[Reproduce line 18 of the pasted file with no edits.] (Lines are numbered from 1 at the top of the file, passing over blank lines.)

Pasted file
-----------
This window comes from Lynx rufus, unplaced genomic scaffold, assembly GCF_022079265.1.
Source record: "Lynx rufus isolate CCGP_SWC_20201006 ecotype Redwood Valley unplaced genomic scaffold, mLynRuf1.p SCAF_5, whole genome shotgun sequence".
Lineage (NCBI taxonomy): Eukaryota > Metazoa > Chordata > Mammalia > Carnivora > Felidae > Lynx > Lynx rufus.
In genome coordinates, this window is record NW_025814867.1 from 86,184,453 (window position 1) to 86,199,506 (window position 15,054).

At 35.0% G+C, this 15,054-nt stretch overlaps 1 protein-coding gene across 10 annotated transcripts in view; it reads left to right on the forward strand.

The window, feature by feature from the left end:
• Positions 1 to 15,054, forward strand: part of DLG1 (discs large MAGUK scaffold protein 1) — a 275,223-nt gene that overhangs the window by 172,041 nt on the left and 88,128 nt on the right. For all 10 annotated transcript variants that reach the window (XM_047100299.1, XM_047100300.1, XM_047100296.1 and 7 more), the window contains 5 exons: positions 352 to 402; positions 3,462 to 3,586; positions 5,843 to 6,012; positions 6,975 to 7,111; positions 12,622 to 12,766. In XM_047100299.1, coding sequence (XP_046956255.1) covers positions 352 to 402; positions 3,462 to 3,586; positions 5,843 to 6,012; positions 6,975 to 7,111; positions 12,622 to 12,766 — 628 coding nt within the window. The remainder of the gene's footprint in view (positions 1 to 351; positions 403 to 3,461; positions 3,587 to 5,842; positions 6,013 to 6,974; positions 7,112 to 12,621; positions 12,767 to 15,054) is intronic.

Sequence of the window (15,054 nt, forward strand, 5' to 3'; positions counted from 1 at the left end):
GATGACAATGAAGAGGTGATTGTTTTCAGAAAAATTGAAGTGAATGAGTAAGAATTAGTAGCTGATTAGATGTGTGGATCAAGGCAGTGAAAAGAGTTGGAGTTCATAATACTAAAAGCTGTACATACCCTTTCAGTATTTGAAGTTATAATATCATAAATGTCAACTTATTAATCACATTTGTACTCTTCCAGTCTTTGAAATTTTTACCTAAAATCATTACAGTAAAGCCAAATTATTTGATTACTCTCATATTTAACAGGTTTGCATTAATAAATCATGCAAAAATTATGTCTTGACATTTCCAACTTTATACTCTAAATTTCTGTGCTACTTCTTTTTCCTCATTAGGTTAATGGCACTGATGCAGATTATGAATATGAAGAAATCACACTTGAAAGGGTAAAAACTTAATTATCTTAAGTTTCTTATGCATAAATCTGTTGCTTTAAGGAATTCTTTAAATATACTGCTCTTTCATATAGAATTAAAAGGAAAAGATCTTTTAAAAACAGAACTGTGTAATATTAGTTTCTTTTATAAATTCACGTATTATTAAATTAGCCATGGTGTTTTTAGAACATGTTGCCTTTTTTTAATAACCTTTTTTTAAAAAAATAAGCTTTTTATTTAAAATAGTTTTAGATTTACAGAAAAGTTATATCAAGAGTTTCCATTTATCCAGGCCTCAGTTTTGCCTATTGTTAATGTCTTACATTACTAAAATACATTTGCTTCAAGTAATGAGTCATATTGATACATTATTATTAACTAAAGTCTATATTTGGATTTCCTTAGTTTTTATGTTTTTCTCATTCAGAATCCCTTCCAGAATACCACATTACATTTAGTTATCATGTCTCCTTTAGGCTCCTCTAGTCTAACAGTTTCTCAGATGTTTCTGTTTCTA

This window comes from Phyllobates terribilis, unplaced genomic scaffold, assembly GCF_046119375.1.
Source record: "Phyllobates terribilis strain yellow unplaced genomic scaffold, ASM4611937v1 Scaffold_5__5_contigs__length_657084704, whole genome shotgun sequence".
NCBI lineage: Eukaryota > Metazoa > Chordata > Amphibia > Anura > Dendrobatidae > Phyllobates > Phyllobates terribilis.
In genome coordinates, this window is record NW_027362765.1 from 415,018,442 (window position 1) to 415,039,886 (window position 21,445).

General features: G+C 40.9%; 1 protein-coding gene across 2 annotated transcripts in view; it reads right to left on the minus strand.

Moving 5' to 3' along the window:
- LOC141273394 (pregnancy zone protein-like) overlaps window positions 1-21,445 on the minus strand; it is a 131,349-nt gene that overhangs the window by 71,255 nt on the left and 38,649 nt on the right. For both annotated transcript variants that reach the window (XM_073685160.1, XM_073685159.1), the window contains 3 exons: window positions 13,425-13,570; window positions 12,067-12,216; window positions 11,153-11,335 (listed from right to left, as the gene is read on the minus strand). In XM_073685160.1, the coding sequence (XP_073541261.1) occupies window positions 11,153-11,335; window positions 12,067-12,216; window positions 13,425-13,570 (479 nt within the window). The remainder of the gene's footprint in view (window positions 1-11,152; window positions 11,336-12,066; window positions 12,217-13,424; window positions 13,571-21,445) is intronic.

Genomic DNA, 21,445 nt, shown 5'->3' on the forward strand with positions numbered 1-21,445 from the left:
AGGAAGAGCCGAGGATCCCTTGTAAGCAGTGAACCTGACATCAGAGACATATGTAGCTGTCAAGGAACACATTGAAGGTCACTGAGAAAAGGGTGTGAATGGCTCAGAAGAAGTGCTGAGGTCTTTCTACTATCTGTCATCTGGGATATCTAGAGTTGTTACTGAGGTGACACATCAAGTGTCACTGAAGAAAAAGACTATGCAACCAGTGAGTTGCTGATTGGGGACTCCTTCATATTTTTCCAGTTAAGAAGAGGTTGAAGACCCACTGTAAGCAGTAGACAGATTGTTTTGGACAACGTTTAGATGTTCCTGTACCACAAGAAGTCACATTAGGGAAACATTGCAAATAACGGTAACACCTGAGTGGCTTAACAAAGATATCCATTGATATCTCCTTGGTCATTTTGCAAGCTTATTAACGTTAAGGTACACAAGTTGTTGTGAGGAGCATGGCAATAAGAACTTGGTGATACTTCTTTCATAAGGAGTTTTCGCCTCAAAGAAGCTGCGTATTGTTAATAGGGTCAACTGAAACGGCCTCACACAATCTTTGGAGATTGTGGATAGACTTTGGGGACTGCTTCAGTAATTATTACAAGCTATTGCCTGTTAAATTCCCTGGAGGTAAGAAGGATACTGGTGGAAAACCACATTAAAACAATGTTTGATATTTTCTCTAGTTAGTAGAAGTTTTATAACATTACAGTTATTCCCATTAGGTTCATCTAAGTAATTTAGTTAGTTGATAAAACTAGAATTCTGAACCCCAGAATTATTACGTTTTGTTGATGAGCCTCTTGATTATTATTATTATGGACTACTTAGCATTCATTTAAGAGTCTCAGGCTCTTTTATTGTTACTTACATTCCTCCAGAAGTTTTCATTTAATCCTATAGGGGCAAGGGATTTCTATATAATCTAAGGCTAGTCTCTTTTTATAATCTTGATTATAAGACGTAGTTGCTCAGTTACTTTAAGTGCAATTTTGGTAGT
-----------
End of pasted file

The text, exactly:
AGGAAGAGCCGAGGATCCCTTGTAAGCAGTGAACCTGACATCAGAGACATATGTAGCTGTCAAGGAACACATTGAAGGTCACTGAGAAAAGGGTGTGAATGGCTCAGAAGAAGTGCTGAGGTCTTTCTACTATCTGTCATCTGGGATATCTAGAGTTGTTACTGAGGTGACACATCAAGTGTCACTGAAGAAAAAGACTATGCAACCAGTGAGTTGCTGATTGGGGACTCCTTCATATTTTTCCAGTTAAGAAGAGGTTGAAGACCCACTGTAAGCAGTAGACAGATTGTTTTGGACAACGTTTAGATGTTCCTGTACCACAAGAAGTCACATTAGGGAAACATTGCAAATAACGGTAACACCTGAGTGGCTTAACAAAGATATCCATTGATATCTCCTTGGTCATTTTGCAAGCTTATTAACGTTAAGGTACACAAGTTGTTGTGAGGAGCATGGCAATAAGAACTTGGTGATACTTCTTTCATAAGGAGTTTTCGCCTCAAAGAAGCTGCGTATTGTTAATAGGGTCAACTGAAACGGCCTCACACAATCTTTGGAGATTGTGGATAGACTTTGGGGACTGCTTCAGTAATTATTACAAGCTATTGCCTGTTAAATTCCCTGGAGGTAAGAAGGATACTGGTGGAAAACCACATTAAAACAATGTTTGATATTTTCTCTAGTTAGTAGAAGTTTTATAACATTACAGTTATTCCCATTAGGTTCATCTAAGTAATTTAGTTAGTTGATAAAACTAGAATTCTGAACCCCAGAATTATTACGTTTTGTTGATGAGCCTCTTGATTATTATTATTATGGACTACTTAGCATTCATTTAAGAGTCTCAGGCTCTTTTATTGTTACTTACATTCCTCCAGAAGTTTTCATTTAATCCTATAGGGGCAAGGGATTTCTATATAATCTAAGGCTAGTCTCTTTTTATAATCTTGATTATAAGACGTAGTTGCTCAGTTACTTTAAGTGCAATTTTGGTAGT